After getting the banks to reduce loan interest rates the Royal Monetary Authority (RMA) and the government now want to encourage people to save through more attractive deposit rates and also tax free fixed deposits.
While the RMA is already working towards a monetary policy of encouraging banks to come out with more competitive deposit rates the government will propose a tax proposal of making Fixed Deposit rates tax free.
Tax Free deposits
The Prime Minister said that the cabinet has asked the Ministry of Finance to review and look at the implications of reviewing the tax on fixed deposits. The PM said that as of 2014-15 there was only Nu 878.96 mn as fixed deposits in banks which include even institutional depositors and he said that this was too low.
Lyonchhen said that to encourage more fixed deposits the whole thing needs to be relooked at. He said that apart from local depositors Bhutanese living abroad can also make deposits in Bhutan and get good interest rates without having to pay tax.
The Finance Minister Lyonpo Namgay Dorji said that the Finance Ministry is working on a proposal to do away with taxes on fixed deposits for individual depositors. He said that the plan is to put up the tax proposal in the winter sessions of the parliament and get it passed which would be in time for the March 2017 PIT deadline.
The Minister said that the revenue foregone would be around Nu 43 mn.
Currently any interest income from fixed time deposits is regarded as part of the total income and accordingly taxed. It is hoped that the removal of tax on fixed deposits will encourage a savings culture and also improve the liquidity of banks.
Increasing Deposit rates
The popular perception of Bhutan’s banks is that it offers very high loan interest rates and lower deposit rates. While the former issue is being corrected the RMA is now looking at the latter issue.
The RMA is working on a Financial Inclusion Policy which is aimed at encouraging people to save and for that to happen one of the key areas is for banks to offer more competitive and attractive deposit rates.
One thought currently doing the RMA rounds is to see if the deposit rates can at least be higher than the inflation rates otherwise it would not encourage people to keep money in the banks. The issue of making deposits more attractive is being looked at and RMA is expected to soon hire some experts.
A RMA official said that in a way the ball is already rolling as the Minimum Lending Rate (MLR) policy is not targeted at only opening up competition in loan interest rates but will also eventually lead to competition among banks for deposit rates. He said that in fact the RMA is expecting some competition in the deposit rates as banks get used to the MLR system.
The MLR is the rate below which a bank cannot lend and currently it is at around 6.75% percent. The MLR at a very simple level is calculated taking into account the deposit rates, the cost of operations and the 10 percent cash that banks have to keep with RMA.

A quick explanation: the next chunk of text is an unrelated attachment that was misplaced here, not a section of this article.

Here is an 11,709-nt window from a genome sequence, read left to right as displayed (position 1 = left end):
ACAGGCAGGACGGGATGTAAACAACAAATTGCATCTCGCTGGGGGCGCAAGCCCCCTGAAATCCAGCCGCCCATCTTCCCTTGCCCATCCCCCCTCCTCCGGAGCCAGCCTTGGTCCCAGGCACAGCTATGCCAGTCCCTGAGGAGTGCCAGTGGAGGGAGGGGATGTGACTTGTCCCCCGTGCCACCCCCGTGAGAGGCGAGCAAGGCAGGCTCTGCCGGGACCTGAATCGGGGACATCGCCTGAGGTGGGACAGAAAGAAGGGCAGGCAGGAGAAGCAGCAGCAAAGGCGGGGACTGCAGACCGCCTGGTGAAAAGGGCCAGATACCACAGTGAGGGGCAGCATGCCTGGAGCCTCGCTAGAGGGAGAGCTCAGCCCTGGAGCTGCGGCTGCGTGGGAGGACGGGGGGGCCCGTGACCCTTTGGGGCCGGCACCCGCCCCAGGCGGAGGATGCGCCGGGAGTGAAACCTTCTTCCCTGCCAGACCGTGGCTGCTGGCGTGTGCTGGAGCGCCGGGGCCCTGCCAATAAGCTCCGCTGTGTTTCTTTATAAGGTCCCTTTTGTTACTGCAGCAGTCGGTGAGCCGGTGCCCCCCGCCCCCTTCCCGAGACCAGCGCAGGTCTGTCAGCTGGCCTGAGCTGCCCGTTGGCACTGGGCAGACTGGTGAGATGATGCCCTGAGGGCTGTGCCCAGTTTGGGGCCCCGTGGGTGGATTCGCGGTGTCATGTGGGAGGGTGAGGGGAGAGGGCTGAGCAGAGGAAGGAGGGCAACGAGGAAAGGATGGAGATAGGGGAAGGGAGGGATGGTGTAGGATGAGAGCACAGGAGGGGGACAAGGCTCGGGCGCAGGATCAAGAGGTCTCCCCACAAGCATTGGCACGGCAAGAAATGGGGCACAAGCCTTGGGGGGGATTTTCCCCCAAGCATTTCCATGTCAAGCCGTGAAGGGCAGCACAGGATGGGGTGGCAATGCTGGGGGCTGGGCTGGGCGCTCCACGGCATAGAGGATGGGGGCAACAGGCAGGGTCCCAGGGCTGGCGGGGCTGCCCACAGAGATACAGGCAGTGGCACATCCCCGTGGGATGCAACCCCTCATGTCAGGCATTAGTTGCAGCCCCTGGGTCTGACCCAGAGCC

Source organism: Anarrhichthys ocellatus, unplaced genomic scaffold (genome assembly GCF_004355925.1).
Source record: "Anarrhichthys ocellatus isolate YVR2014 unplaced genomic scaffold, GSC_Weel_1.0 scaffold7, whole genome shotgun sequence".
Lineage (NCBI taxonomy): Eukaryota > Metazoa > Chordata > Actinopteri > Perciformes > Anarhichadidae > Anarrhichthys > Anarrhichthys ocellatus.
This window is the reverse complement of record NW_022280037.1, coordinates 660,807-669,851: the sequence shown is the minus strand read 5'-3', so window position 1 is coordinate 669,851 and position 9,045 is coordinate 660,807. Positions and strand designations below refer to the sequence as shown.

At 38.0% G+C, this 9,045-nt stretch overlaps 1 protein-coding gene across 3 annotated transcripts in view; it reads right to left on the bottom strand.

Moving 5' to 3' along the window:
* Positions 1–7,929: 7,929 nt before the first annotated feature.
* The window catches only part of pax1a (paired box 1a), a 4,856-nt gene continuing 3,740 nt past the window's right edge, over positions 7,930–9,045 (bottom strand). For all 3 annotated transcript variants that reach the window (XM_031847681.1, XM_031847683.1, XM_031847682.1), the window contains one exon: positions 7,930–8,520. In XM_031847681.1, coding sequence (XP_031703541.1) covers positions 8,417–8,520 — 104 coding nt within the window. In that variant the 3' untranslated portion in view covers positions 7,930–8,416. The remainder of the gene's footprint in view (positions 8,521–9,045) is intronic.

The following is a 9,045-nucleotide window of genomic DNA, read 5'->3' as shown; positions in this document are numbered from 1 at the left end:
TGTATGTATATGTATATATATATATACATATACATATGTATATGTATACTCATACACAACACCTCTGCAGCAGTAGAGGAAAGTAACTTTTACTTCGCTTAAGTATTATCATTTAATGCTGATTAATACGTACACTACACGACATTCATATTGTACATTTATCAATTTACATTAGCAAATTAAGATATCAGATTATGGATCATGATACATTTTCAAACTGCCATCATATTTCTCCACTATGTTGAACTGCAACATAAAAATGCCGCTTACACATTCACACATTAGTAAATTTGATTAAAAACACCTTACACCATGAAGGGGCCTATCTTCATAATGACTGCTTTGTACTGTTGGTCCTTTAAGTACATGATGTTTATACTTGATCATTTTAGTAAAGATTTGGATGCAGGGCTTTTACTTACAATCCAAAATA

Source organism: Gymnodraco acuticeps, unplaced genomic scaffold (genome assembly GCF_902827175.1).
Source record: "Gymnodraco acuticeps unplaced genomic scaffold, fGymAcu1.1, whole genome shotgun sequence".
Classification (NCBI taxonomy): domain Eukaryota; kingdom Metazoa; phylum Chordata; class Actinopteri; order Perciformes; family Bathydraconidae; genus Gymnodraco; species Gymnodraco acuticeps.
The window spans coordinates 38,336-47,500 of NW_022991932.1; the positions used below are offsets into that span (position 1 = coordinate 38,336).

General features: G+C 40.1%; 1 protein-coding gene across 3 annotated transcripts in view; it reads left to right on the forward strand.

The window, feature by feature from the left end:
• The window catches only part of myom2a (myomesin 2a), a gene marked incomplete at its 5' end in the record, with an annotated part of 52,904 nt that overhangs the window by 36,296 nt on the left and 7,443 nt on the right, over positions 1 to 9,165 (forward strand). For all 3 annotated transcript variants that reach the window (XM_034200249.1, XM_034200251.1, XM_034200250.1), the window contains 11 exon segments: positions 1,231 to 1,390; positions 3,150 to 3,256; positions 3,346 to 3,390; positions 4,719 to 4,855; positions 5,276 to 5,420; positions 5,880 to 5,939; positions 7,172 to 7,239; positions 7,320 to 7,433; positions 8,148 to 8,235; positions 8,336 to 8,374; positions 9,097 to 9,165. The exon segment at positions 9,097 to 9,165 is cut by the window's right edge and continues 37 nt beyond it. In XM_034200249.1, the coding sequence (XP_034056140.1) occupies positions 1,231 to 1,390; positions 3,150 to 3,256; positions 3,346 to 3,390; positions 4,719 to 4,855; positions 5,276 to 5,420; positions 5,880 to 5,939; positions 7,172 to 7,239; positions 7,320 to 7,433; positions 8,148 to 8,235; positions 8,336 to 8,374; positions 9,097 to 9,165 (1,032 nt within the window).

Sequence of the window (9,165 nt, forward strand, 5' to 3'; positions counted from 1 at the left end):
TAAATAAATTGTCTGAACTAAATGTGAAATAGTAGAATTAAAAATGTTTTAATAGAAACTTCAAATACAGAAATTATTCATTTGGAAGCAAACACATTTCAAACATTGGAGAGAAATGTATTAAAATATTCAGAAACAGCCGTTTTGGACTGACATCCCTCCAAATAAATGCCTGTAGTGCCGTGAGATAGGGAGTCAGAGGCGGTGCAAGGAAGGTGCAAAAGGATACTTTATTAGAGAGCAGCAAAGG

The lower MLR is a huge improvement on the older Base rate system which set an average of around 11 percent minimal lending rate above which banks had to add their margin and lend leading to high interest rates. The Base rate was introduced in 2012 primarily to discourage lending but it ended up artificially pushing up loan interest rates and creating an artificial market while keeping deposit rates static. Banks could not do much with their deposit rates as higher deposit rates would have already pushed the high base rates even higher.
So since the average MLR is low at 6.75 percent and a key component of MLR is deposit rates the banks now know their status better and also have the flexibility and incentive to increase deposit rates. For example a bank whose MLR is below 6.75 percent can have the scope to increase deposit rates. Even for a bank with MLR above 6.75 percent it can still increase deposit rates to attract more depositors and improve its cash position.
One major incentive for banks to increase deposit rates is that the MLR study showed that it is far more stable and cheaper to attract individual fixed deposits rather than the more unstable and expensive corporate deposits that banks have been chasing so far. Another incentive is that in order to attract new depositor beyond the current pool the rates have to be more competitive.
In short with the MLR encouraging genuine market competition among loan interest rates the expectation now is that with market forces unleashed there will also be competition for deposit rates as banks work to improve their liquidity.
The RMA on its part does not want to tell the banks to fix the deposit rates but after the MLR it would come up with additional policy and measures encouraging banks to offer more competitive deposit rates based on market competition.
In fact during the launch of the MLR the RMA Governor had said that banks should work harder and compete under the new policy to also attract savings deposits. He said that it is not necessary to raise loan interest rates in order to give attractive deposit rates.